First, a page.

Q&A with Jurgen Appelo on Managing for Happiness
The book managing for happiness by Jurgen Appelo provides practices, games and tools to manage organizations and make work fun. It contains tips and suggestions for applying the practices for achieving organizational greatness.
InfoQ interviewed Appelo about rewarding people and rewarding teams vs. individuals, effectiveness of collaboration with remote workers or distributed or dispersed teams, enabling teams to do self-development and self-education, main challenges that remote working can bring to organizations and how to deal with them, giving written feedback, and maximizing learning in organizations.
InfoQ: For whom is this book intended?
Appelo: I wrote the book for everyone who wants to make a contribution toward better workplaces with happier, motivated colleagues.
InfoQ: What's new or changed in this book compared to the #workout book?
Appelo: There are two new chapters about the popular practices Moving Motivators and Happiness Doors. And other chapters are updated with new tips and tricks. I also removed some less popular chapters (based on votes by readers). They are now available as free downloads.
InfoQ: In your book you stated that people should be rewarded publicly and not privately. Can you explain why?
Appelo: I believe that people should be rewarded frequently, unexpectedly, for good behaviors, and in a peer-to-peer manner. Leaders should highlight and emphasize the good things happening in an organization so that others can pick up the signals. And then it makes no sense at all to do this secretly in private.
InfoQ: What's your view on rewarding teams vs. rewarding individuals?
Appelo: Someone who says that we should reward teams instead of individuals (to improve collaboration) doesn't understand that this doesn't solve the sub-optimization problem, because it repeats itself at each higher level. Why reward individual teams and not whole departments? Why reward individual departments and not the whole organization? The only way out of this is to reward the parts for the contributions they make to the whole. In other words, recognize individuals for how they make a team successful, recognize teams for how they make the whole department successful, etc.
InfoQ: In your book you mentioned that the effectiveness of collaboration between people heavily correlates positively to their proximity. Is there a substitute for proximity when it comes to remote workers or distributed or dispersed teams?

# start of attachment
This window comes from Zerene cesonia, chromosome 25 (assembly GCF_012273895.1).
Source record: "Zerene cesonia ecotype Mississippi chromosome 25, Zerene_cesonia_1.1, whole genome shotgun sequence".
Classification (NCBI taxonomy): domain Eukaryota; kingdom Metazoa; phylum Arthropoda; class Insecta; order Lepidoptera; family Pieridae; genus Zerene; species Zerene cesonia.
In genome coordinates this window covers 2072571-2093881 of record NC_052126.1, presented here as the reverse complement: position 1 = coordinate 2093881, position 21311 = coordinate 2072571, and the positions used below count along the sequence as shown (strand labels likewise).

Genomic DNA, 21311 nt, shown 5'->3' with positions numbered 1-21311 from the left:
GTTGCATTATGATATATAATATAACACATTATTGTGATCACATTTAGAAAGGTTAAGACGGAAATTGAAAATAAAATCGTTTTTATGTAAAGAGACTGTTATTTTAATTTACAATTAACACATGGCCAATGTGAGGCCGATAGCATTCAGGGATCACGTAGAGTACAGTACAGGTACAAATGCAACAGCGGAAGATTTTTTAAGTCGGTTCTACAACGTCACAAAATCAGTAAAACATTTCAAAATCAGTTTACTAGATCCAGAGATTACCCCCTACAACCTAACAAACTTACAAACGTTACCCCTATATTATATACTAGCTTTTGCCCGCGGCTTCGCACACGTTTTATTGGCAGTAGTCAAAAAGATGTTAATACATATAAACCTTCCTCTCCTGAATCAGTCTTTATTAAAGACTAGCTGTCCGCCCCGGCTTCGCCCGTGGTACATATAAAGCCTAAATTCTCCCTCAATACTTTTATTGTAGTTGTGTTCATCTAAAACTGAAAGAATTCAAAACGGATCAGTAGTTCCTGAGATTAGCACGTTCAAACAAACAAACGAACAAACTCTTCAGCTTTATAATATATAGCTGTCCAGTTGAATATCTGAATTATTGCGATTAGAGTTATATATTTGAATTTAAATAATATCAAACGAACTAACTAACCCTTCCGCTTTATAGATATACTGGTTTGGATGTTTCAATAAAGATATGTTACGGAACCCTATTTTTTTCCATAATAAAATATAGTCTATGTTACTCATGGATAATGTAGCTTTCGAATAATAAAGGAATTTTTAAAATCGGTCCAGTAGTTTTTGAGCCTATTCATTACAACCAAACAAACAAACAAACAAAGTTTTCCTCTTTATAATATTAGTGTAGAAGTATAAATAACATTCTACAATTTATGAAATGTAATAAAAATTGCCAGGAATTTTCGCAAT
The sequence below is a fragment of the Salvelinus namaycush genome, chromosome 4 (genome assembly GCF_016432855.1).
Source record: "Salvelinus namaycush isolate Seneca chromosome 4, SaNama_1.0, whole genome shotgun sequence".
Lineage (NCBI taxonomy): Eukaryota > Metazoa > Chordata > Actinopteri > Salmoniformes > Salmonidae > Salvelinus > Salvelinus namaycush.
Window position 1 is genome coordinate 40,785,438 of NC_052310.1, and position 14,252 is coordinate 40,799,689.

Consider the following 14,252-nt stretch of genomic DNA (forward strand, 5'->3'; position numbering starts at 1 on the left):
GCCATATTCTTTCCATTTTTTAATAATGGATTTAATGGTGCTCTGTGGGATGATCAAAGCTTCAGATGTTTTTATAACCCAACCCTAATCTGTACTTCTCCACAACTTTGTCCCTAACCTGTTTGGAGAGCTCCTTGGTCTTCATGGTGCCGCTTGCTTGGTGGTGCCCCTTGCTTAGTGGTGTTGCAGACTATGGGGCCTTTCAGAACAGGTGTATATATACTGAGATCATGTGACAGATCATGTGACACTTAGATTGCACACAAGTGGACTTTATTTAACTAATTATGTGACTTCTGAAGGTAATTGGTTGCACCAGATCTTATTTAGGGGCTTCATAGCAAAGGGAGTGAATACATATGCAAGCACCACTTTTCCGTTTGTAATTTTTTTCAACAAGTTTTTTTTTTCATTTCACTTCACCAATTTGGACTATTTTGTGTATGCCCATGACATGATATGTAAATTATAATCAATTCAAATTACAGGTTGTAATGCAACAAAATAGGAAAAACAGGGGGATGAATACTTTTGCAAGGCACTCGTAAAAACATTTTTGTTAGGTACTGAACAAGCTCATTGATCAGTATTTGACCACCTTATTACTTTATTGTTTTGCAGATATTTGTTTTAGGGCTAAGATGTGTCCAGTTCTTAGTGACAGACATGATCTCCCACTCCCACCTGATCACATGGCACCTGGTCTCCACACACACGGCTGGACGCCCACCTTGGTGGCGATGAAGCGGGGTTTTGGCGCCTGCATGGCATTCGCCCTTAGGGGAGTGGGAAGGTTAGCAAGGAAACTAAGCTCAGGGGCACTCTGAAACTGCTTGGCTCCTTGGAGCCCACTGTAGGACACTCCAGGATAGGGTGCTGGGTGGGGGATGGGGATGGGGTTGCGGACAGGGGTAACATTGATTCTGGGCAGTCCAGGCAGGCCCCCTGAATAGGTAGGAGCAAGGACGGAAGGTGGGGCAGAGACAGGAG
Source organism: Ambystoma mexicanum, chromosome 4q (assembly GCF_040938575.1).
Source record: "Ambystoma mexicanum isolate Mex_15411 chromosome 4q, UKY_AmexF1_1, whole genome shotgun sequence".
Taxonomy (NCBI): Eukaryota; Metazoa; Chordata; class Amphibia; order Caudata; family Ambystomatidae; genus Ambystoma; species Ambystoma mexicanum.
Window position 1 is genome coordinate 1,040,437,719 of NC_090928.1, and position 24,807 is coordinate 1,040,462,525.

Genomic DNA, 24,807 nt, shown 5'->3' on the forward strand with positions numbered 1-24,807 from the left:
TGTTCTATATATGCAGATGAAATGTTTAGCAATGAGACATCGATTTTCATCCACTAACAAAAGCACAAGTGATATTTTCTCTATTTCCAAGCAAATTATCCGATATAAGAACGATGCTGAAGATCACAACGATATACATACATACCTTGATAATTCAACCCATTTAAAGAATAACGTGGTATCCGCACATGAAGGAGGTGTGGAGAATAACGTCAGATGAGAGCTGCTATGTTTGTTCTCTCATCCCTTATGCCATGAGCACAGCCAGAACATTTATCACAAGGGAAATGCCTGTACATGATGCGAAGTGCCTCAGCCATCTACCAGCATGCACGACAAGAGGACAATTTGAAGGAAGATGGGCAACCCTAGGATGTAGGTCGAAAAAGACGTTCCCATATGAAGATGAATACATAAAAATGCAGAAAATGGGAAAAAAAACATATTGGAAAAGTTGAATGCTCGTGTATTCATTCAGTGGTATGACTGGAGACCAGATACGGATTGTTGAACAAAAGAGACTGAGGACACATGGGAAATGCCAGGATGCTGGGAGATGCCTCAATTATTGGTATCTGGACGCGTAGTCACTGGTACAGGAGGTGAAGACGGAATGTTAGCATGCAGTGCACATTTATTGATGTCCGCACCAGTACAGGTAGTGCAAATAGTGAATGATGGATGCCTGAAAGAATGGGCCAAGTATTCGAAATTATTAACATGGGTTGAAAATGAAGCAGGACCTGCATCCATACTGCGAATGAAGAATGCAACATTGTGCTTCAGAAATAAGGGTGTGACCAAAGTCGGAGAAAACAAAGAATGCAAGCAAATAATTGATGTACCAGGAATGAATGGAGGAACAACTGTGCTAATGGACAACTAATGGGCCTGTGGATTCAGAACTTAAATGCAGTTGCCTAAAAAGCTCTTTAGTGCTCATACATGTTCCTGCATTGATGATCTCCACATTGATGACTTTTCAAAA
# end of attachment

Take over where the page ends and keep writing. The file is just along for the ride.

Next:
Appelo: You will have to redefine proximity from the narrow sense (which is just geographical proximity) to a broader definition that includes virtual and mental proximity. I feel very close to some people who actually live far away, in other countries. It takes frequent travel, great communication tools, and meaningful practices (such as Personal Maps) to achieve that feeling of proximity.
InfoQ: What are your thoughts on whether people should work from home or in the office?
Appelo: People should be taught to act as professionals and make that decision for themselves on a day-to-day basis. Who am I to tell other people what is best? It all depends on context.
InfoQ: What can organizations do to enable teams to do self-development and self-education?
Appelo: Well, Exploration Days (or Innovation Days, Hackathons) is the first practice that comes to mind. Preferably, I would like to leave self-development as a responsibility for the people themselves. But whole generations have been raised with the idea that education is something that we do to other people, not to ourselves. That's why it's useful to have a regularly organized day that invites everyone to develop themselves. Maybe, once a culture of continuous learning is achieved, you can get rid of the top-down practice.
InfoQ: Which are the main challenges that remote working can bring to organizations? Any suggestions how to deal with them?
Appelo: The most difficult is achieving a sense of cohesion and motivation to collaborate. Despite ubiquitous connectivity, people easily get caught up in things that are happening directly around them. That's why it will always be more difficult to form a team when the team is virtual. But things are getting better. A good start is a strong focus on purpose, identity, and values, with practices such Work Expos, Identity Symbols, and Value Stories.
InfoQ: What makes written feedback so important?
Appelo: Documented feedback (written or recorded) can be important to make difficult discussions a bit easier to handle, such as, "No, what I said last month was this." and "Really, I notified you twice, on these days." Also, I find that offering someone constructive feedback can be easier to do in writing, because it allows me to think more carefully about the proper words to use. When disagreements escalated for me, it was nearly always face-to-face.
InfoQ: How can people improve their capabilities for giving such feedback?
Appelo: Stick to the facts and personal perspectives: Express what you see happening, express how you feel about that, and express what you would value more. Those are all facts and perspectives, with little or no leeway for disagreement. To make the feedback even better, you can start by describing some context and end with a request or a suggestion.
InfoQ: Which ideas do you have to maximize learning in organizations?
Appelo: Everyone should be running experiments, all the time. Learning is optimal when we run more experiments. Make it as cheap as possible to try things out, create an environment where people feel safe trying things out, and come up with ways to extract learning from those experiments. I created the Celebration Grids practice specifically for that purpose.
About the book Author
Jurgen Appelo is pioneering management to help creative organizations survive and thrive in the 21st century. He offers concrete games, tools, and practices, so you can introduce better management, with fewer managers.